In terms of emission wavelengths, K-rich feldspars have been reported [ 67 ] to show maximums in the range of — nm violet to blue. Conversely, emissions for some plagioclase feldspars have been reported to appear in the range of — nm blue-green. Other studies, however, have intimated at a more complex emission pattern for feldspars [ 68 ]. Feldspar OSL properties Optical stimulation of luminescence from feldspars has been investigated using visible light.
Early studies employed lasers which included the The emissions were then monitored at shorter wavelengths [ 157 ] and shown to be centered around nm [ 69 ].
The application of OSL stimulation in dating feldspars, however, has been relatively limited because near-infrared stimulation discussed below has been shown to be a more desirable approach. This would indicate that different trap types might be involved [ 50 ]. Apart from green and red stimulation, luminescence in feldspar has been demonstrated using a range of other wavelengths in the region spanning — nm [ 71 ].
Feldspar IRSL properties As mentioned above, wavelengths in the near infrared region peaking around nm can also be used to induce luminescence in feldspars. Since this effect was first noticed [ 72 ], most research in optical dating of feldspars has focused on IRSL stimulation.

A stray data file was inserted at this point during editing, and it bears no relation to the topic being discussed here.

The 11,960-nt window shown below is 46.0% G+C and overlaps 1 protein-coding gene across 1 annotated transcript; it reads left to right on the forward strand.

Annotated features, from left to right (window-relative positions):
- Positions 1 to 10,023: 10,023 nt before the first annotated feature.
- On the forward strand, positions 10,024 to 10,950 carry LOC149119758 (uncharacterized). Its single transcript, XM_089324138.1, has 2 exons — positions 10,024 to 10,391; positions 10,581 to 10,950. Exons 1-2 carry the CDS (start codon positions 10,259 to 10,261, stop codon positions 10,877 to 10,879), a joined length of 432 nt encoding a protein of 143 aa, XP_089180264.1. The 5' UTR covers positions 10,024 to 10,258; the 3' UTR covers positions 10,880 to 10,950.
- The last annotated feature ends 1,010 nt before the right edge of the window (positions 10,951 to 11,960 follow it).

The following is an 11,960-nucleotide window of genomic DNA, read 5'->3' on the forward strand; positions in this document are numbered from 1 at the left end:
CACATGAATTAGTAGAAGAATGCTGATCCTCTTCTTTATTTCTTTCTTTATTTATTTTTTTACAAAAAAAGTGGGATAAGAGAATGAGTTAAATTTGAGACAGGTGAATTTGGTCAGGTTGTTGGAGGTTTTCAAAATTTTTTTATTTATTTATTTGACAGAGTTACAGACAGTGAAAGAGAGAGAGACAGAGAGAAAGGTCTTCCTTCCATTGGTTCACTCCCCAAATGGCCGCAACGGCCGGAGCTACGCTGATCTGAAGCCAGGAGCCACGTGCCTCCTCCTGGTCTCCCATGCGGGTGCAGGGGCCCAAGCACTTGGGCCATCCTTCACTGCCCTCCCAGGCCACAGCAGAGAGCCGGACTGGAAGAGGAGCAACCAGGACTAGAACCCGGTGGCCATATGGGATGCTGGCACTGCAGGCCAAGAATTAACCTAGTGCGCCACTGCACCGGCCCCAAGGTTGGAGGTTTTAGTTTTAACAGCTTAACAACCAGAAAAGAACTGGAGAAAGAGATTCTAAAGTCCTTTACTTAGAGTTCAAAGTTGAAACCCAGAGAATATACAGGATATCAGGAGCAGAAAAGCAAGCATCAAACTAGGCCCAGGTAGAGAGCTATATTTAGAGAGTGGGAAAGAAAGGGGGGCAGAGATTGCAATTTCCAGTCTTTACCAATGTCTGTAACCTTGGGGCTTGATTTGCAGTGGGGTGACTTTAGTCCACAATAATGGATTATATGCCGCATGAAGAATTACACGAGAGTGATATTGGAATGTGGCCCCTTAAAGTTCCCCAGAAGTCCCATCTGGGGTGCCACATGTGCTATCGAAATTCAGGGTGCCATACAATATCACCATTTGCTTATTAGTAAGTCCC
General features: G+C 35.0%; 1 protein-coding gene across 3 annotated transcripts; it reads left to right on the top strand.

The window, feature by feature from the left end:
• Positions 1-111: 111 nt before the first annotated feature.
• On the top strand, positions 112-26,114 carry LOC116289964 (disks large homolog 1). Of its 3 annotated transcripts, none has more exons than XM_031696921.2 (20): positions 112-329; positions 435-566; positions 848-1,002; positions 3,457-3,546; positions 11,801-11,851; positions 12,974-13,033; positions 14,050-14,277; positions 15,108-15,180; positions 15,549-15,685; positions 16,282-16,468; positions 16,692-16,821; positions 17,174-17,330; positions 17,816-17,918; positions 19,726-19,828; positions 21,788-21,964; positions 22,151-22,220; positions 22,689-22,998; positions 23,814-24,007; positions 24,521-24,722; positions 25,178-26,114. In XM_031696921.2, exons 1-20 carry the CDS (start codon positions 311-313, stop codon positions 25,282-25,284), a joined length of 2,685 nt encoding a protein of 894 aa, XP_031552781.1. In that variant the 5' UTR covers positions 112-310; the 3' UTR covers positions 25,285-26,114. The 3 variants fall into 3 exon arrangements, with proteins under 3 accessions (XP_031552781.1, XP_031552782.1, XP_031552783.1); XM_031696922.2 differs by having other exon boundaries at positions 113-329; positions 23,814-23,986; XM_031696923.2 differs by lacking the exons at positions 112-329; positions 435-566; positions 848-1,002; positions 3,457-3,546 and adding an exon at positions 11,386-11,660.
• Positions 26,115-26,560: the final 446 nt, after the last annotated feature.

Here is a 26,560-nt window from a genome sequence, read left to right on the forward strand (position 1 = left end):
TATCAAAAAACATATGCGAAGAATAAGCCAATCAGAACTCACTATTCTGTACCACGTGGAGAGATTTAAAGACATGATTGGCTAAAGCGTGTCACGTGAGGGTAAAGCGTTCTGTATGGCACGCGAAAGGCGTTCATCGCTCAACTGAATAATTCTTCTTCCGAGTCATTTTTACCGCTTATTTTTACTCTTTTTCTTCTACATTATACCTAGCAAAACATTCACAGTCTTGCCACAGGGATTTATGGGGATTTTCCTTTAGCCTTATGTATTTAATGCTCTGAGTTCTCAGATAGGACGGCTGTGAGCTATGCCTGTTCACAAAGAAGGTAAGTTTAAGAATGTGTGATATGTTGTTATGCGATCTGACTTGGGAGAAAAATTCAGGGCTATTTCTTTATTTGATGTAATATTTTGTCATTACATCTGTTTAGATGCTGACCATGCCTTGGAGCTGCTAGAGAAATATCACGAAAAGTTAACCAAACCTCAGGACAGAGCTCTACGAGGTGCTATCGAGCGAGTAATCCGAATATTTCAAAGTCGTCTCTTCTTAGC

The main advantage of using IRSL is that the rest of the visible spectrum can then be used for emission detection. Fine-grained sediments containing mixtures of both plagioclase and K-feldspars have also been demonstrated to display a major stimulation peak around nm as well as a weaker one at nm [ 73 ]. LEDs are much cheaper than lasers and are widely available, making them a desirable alternative.
With plagioclase feldspar, an IRSL emission peak has been identified at nm.
Feldspars stimulated using IRSL following the administration of a laboratory dose also exhibit an emission peak at nm. That peak is not observed in feldspars that have a natural signal.
Applications, Advantages, Age Limits, and Accuracy - DRI Desert Research Institute
When not required during dating, the peak can be removed by preheating the sample to an appropriate temperature. Calcite Thermally stimulated calcite has an emission maximum at nm [ 60 ]. However, efforts to use the mineral in luminescence dating have been encumbered by the limited environmental occurrence of calcite. Calcite also tends to concentrate uranium in its lattice and this complicates dose rate calculations since isotopic disequilibrium of uranium has to be taken into account.